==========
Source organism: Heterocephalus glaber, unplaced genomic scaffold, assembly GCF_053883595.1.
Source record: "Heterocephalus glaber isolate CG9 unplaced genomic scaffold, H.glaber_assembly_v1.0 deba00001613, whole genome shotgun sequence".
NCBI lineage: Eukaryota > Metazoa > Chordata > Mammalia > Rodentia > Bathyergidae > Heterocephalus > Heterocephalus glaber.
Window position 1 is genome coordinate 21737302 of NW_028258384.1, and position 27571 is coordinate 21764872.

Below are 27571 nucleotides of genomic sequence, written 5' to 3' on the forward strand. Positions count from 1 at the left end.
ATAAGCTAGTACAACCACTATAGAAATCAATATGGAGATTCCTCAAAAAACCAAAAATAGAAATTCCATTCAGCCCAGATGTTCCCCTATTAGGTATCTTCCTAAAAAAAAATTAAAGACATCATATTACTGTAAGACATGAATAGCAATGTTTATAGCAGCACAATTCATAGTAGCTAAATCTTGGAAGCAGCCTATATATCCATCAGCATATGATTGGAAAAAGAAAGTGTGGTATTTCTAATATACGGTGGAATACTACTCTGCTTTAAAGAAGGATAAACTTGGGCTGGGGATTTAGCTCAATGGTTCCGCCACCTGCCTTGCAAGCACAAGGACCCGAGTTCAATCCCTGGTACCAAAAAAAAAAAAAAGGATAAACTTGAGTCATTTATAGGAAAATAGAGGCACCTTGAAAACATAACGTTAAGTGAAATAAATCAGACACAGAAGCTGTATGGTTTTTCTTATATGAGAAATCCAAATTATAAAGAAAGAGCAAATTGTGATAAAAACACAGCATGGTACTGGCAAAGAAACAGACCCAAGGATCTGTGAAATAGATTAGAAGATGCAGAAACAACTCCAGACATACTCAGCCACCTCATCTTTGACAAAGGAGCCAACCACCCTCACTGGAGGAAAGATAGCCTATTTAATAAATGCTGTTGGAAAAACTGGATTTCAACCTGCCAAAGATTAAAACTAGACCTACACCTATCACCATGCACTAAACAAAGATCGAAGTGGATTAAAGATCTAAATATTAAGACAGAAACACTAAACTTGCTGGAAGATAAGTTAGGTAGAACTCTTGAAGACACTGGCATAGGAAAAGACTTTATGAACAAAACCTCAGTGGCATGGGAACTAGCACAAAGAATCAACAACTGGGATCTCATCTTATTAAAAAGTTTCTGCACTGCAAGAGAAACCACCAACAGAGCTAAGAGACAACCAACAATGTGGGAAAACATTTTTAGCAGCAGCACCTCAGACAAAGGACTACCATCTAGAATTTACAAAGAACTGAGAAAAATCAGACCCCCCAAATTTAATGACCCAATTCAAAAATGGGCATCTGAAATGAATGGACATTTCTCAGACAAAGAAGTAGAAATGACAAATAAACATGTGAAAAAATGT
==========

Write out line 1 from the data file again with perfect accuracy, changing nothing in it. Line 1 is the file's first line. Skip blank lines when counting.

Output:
Source organism: Heterocephalus glaber, unplaced genomic scaffold, assembly GCF_053883595.1.